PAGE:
I simply think that Prosper deserves a fair look for a small part of a well diversified portfolio. I never argue that it should be the majority. I’d suggest simply 5%, maybe 10% if you are aggressive. Like many other investments it’s a hedge.

  15. RateLadder says:

    When I said “Prosper work” in my comment above I meant his writting on this site about Prosper.

  16. limeade says:

    What I’ve gathered is that there are multiple options of how to invest your money. Everyone has to make that decision on their own. You can make money through prosper and the stock market, and you can lose money both ways.

    I’m not too interested in Prosper since I have other avenues available to me such as hard money lending.

    We all do what we can to get ahead and I wish all luck with their chosen path.

  17. PFT says:

    Due to the above discussion on the tax impact on a Prosper loan investment versus an investment in the S&P 500, I posted this tax analysis which shows the power of deferring taxes and paying capital gains rather than income taxes.

  18. Don’t know how common this is within startups, but Prosper has had at least 5 CMO’s in the last (less than) 2 years. They average about 4 1/2 months. Whomever you spoke to in the CMO position six months ago is not the person who holds that position today, and, if history is any guide, neither will the person who holds it today be the person who holds it six months from now. The new blog is about information control. It has a hilarious feature which stores user comments in cookies, so that whomever leaves a comment thinks their comment is being displayed – when, in actuality, the only comments that anyone else who reads the blog will ever see are those which have been approved for public consumption by Prosper. Devious.

    For whatever it’s worth, I still unhesitatingly recommend Prosper to borrowers.

    -t

  19. William Barnwell says:

    I pointed out to Lazy Man yesterday that his Estimated ROI according to lendingstats.com is -2%

    Then he said he didn’t actually know after the fact.Lazy has over 25% of his loans late on prosper.com

    Here is the proof..This isn’t meant as a flame to him but he admits to not being up on prosper like he should be.BTW a group of us have posted over 100 comments on the prosper blog & not 1 have made it through moderation.

    http://www.lendingstats.com/lenders/TechnologyGuy

    [Editor’s note: For a variety of reasons I consider LendingStats to be low. As an example, Eric’s CC is 2% higher. Also my current strategy has returned nearly 5% using this low estimate from Lending Stats.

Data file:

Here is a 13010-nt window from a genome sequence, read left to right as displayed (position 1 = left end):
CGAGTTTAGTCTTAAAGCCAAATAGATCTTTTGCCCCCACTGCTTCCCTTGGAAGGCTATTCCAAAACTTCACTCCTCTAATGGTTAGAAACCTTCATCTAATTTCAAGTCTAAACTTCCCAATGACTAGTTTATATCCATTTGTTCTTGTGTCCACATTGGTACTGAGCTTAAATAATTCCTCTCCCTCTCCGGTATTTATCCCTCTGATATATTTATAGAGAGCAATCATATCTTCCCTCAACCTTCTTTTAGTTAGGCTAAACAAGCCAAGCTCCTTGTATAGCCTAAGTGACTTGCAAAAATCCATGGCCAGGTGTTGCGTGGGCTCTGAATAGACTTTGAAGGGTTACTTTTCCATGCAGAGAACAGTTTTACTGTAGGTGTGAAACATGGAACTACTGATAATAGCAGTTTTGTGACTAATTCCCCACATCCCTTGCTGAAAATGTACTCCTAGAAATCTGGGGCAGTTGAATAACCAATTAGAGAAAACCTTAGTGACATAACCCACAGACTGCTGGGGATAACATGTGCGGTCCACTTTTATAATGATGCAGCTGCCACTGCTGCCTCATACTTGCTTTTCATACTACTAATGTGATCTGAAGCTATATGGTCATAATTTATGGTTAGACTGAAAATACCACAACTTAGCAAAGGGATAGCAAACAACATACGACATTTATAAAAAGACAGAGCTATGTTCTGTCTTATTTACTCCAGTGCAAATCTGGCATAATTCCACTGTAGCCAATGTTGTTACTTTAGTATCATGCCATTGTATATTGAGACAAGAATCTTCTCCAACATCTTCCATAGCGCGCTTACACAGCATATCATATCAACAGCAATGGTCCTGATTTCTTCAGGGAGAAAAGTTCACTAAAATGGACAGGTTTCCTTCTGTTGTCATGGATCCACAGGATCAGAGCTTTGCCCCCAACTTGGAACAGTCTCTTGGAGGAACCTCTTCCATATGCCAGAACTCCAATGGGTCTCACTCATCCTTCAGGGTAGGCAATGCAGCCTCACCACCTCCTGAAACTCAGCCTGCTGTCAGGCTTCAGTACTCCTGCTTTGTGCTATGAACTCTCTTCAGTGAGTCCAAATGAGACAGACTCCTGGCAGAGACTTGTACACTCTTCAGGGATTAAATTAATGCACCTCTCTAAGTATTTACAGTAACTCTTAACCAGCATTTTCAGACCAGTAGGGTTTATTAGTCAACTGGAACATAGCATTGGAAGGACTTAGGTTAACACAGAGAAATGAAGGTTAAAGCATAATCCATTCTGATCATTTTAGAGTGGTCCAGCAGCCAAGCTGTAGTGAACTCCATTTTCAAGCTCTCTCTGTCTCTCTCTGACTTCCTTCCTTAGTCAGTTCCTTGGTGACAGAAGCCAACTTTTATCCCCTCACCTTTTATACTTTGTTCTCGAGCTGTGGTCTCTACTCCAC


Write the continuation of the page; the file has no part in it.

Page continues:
I don’t admit to not being up on Prosper. I simply suggest that I have no interest reading forums and analyzing every last nuance of every loan. I’m much too busy for that. The average person should have better things to do with their lives.]

  20. Billy Horton says:

    “I’ve since taken this blog in a more general finance direction” — aww, not getting enough google ad click revenue I see.

  21. 112233 says:

    Nice site. Thank you for allowing a serious and balanced discussion about prosper to take place. This is not possible on Prosper’s blogs and forums.

  22. Lazy Man says:

    William, just to clarify, I knew the exact number of late loans I have on Prosper. I have admitted many times that I funded a lot of E grade loans. I no longer do this. That’s where almost all of the late loans come from.

    I also said that I didn’t know that Lending Stats projection. This is simply because Lending Stats went dormant for a couple of months. It stopped updating stats and I stopped going. I’ve mentioned the too that I’ve used in the past, the IRR spreadsheet.

    Billy, if you read the first post on this blog, it was never meant to be p2p lending blog. It was meant to be a record of my financial doings.

  23. Johnn says:

    I used prosper to finance a large appliance purchase and pay off a couple cards. Prosper does not charge outrageous fees like credit card companies! I fully support Prosper!

  24. Jack says:

    What about defaults? Are defaults counted in the statistics that track return? What if somebody defaults on a loan that has 50% of principal yet to be paid?

  25. Lazy Man says:

    Jack: Of course Prosper counts defaults. It wouldn’t be worth a hill a beans otherwise

  26. William Barnwell says:

    Lazy,i would also like to point out that you post that prosper is a revenue stream when all you are doing is returning capital that you invested,with no interest.

    [Editor’s response: I’d like to point out that the IRR lending sheet shows that I’ve been receiving interest. I use the average number to determine how much of a revenue stream it is. This is the best estimation I’ve seen anyone be able to do.

  27. Allan says: